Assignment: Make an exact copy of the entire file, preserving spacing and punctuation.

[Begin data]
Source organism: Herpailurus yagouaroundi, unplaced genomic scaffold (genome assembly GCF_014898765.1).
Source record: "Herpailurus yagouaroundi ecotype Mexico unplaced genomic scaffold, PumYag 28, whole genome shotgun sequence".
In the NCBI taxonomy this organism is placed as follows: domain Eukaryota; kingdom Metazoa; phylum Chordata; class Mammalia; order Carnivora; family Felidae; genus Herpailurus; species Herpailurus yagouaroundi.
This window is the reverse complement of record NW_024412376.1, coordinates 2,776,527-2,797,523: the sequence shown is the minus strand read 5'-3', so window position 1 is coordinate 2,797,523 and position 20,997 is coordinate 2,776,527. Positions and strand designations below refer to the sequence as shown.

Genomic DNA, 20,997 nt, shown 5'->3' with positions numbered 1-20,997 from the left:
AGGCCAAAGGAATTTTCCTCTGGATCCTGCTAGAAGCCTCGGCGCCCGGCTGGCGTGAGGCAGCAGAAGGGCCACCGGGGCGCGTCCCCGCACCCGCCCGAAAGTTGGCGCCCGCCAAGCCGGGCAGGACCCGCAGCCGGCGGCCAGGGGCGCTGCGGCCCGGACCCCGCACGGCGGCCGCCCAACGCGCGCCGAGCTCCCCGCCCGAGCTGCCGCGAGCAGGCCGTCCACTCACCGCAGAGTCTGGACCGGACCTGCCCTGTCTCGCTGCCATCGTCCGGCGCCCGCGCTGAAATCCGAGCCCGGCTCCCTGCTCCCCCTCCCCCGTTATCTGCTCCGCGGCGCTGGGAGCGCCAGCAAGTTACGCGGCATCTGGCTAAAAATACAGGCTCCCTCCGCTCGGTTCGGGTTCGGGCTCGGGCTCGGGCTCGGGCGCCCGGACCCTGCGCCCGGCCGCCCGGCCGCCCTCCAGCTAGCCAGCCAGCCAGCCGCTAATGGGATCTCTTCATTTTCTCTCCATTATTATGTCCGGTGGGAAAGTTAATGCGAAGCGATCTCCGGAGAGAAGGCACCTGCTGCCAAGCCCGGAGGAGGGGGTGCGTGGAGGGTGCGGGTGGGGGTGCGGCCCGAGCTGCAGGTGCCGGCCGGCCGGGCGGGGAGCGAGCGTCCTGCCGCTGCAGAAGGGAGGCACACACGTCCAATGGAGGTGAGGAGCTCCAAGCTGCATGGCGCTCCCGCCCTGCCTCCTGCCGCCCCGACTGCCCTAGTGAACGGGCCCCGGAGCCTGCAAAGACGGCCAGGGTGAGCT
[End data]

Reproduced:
Source organism: Herpailurus yagouaroundi, unplaced genomic scaffold (genome assembly GCF_014898765.1).
Source record: "Herpailurus yagouaroundi ecotype Mexico unplaced genomic scaffold, PumYag 28, whole genome shotgun sequence".
In the NCBI taxonomy this organism is placed as follows: domain Eukaryota; kingdom Metazoa; phylum Chordata; class Mammalia; order Carnivora; family Felidae; genus Herpailurus; species Herpailurus yagouaroundi.
This window is the reverse complement of record NW_024412376.1, coordinates 2,776,527-2,797,523: the sequence shown is the minus strand read 5'-3', so window position 1 is coordinate 2,797,523 and position 20,997 is coordinate 2,776,527. Positions and strand designations below refer to the sequence as shown.

Genomic DNA, 20,997 nt, shown 5'->3' with positions numbered 1-20,997 from the left:
AGGCCAAAGGAATTTTCCTCTGGATCCTGCTAGAAGCCTCGGCGCCCGGCTGGCGTGAGGCAGCAGAAGGGCCACCGGGGCGCGTCCCCGCACCCGCCCGAAAGTTGGCGCCCGCCAAGCCGGGCAGGACCCGCAGCCGGCGGCCAGGGGCGCTGCGGCCCGGACCCCGCACGGCGGCCGCCCAACGCGCGCCGAGCTCCCCGCCCGAGCTGCCGCGAGCAGGCCGTCCACTCACCGCAGAGTCTGGACCGGACCTGCCCTGTCTCGCTGCCATCGTCCGGCGCCCGCGCTGAAATCCGAGCCCGGCTCCCTGCTCCCCCTCCCCCGTTATCTGCTCCGCGGCGCTGGGAGCGCCAGCAAGTTACGCGGCATCTGGCTAAAAATACAGGCTCCCTCCGCTCGGTTCGGGTTCGGGCTCGGGCTCGGGCTCGGGCGCCCGGACCCTGCGCCCGGCCGCCCGGCCGCCCTCCAGCTAGCCAGCCAGCCAGCCGCTAATGGGATCTCTTCATTTTCTCTCCATTATTATGTCCGGTGGGAAAGTTAATGCGAAGCGATCTCCGGAGAGAAGGCACCTGCTGCCAAGCCCGGAGGAGGGGGTGCGTGGAGGGTGCGGGTGGGGGTGCGGCCCGAGCTGCAGGTGCCGGCCGGCCGGGCGGGGAGCGAGCGTCCTGCCGCTGCAGAAGGGAGGCACACACGTCCAATGGAGGTGAGGAGCTCCAAGCTGCATGGCGCTCCCGCCCTGCCTCCTGCCGCCCCGACTGCCCTAGTGAACGGGCCCCGGAGCCTGCAAAGACGGCCAGGGTGAGCT